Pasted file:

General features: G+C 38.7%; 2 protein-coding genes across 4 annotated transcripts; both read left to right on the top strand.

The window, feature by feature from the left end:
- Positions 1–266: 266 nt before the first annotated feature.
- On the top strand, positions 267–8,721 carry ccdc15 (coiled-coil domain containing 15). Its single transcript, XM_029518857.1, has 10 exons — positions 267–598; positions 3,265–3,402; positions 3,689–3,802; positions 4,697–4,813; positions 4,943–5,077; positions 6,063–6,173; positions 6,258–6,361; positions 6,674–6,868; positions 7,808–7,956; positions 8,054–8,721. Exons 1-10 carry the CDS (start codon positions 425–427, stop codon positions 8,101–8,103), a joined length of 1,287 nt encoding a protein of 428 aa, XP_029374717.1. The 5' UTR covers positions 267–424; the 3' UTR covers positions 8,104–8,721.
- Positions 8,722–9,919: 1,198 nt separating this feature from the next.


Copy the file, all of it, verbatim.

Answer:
General features: G+C 38.7%; 2 protein-coding genes across 4 annotated transcripts; both read left to right on the top strand.

The window, feature by feature from the left end:
- Positions 1–266: 266 nt before the first annotated feature.
- On the top strand, positions 267–8,721 carry ccdc15 (coiled-coil domain containing 15). Its single transcript, XM_029518857.1, has 10 exons — positions 267–598; positions 3,265–3,402; positions 3,689–3,802; positions 4,697–4,813; positions 4,943–5,077; positions 6,063–6,173; positions 6,258–6,361; positions 6,674–6,868; positions 7,808–7,956; positions 8,054–8,721. Exons 1-10 carry the CDS (start codon positions 425–427, stop codon positions 8,101–8,103), a joined length of 1,287 nt encoding a protein of 428 aa, XP_029374717.1. The 5' UTR covers positions 267–424; the 3' UTR covers positions 8,104–8,721.
- Positions 8,722–9,919: 1,198 nt separating this feature from the next.